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Exploring the “social failures” of Islamic banks: a historical dialectics analysis

Exploring the “social failures” of Islamic banks: a historical dialectics analysis PurposeThis paper aims to argue that the current environment in which the Islamic banking system is situated is not ideal for the system’s pursuance of its socioeconomic ideals, thus necessitating the system’s shift from pursuing falah to maximizing profits.Design/methodology/approachThe paper theorizes and conceptualizes this shift from falah to profit maximization using two complementary theories – systems theory and institutional theory – to prove that such a shift is not unexpected. The paper further adopts a dialectical analysis that is somewhat historical to analyse the shift.FindingsThe measure of the Islamic banks’ performance in terms of their social ideals is misplaced, as the environment in which they currently operate does not support such goals. Thus, stemming from the theoretical base, the Islamic banks’ pursuance of profit maximization instead of falah should not be unexpected. The paper concludes that despite the unfavorable environment, the social ideals of the Islamic banking system may still be met, to an extent, through investment in microfinance and awqaf.Research limitations/implicationsThe paper adopts document analysis for sourcing data majorly from prior studies. Hence, the authors do not conclude that the analysis herein is applicable to all Islamic banks. Secondly, as the authors could not get a complete historical account of the Islamic banking system’s development, some aspects of the dialectical analysis – contradiction and change – have been discussed in a general fashion.Practical implicationsThe need for Islamic banks in the current environment, especially for the Muslim population, cannot be over emphasized; however, the achievement of falah given this current environment may be daunting.Originality/valueThe current analyses of the shift of Islamic banks from pursuing falah to pursuing profit maximization are not well-defined, as they lack a proper theorization of the challenges faced by Islamic banks. This paper fills this gap. http://www.deepdyve.com/assets/images/DeepDyve-Logo-lg.png Journal of Islamic Accounting and Business Research Emerald Publishing

Exploring the “social failures” of Islamic banks: a historical dialectics analysis

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Publisher
Emerald Publishing
Copyright
Copyright © Emerald Group Publishing Limited
ISSN
1759-0817
DOI
10.1108/JIABR-06-2014-0021
Publisher site
See Article on Publisher Site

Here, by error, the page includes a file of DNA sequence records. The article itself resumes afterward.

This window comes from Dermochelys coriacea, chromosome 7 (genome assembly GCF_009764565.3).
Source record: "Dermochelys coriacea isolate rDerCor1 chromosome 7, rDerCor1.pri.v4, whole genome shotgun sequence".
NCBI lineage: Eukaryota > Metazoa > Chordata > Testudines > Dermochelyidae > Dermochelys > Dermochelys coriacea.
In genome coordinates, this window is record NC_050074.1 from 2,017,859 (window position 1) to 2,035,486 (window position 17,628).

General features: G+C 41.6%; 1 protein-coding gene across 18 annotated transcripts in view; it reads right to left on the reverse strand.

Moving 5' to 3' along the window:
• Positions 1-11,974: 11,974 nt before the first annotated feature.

Abstract

PurposeThis paper aims to argue that the current environment in which the Islamic banking system is situated is not ideal for the system’s pursuance of its socioeconomic ideals, thus necessitating the system’s shift from pursuing falah to maximizing profits.Design/methodology/approachThe paper theorizes and conceptualizes this shift from falah to profit maximization using two complementary theories – systems theory and institutional theory – to prove that such a shift is not unexpected. The paper further adopts a dialectical analysis that is somewhat historical to analyse the shift.FindingsThe measure of the Islamic banks’ performance in terms of their social ideals is misplaced, as the environment in which they currently operate does not support such goals. Thus, stemming from the theoretical base, the Islamic banks’ pursuance of profit maximization instead of falah should not be unexpected. The paper concludes that despite the unfavorable environment, the social ideals of the Islamic banking system may still be met, to an extent, through investment in microfinance and awqaf.Research limitations/implicationsThe paper adopts document analysis for sourcing data majorly from prior studies. Hence, the authors do not conclude that the analysis herein is applicable to all Islamic banks. Secondly, as the authors could not get a complete historical account of the Islamic banking system’s development, some aspects of the dialectical analysis – contradiction and change – have been discussed in a general fashion.Practical implicationsThe need for Islamic banks in the current environment, especially for the Muslim population, cannot be over emphasized; however, the achievement of falah given this current environment may be daunting.Originality/valueThe current analyses of the shift of Islamic banks from pursuing falah to pursuing profit maximization are not well-defined, as they lack a proper theorization of the challenges faced by Islamic banks. This paper fills this gap.

Journal

Journal of Islamic Accounting and Business ResearchEmerald Publishing

Published: Jun 12, 2017

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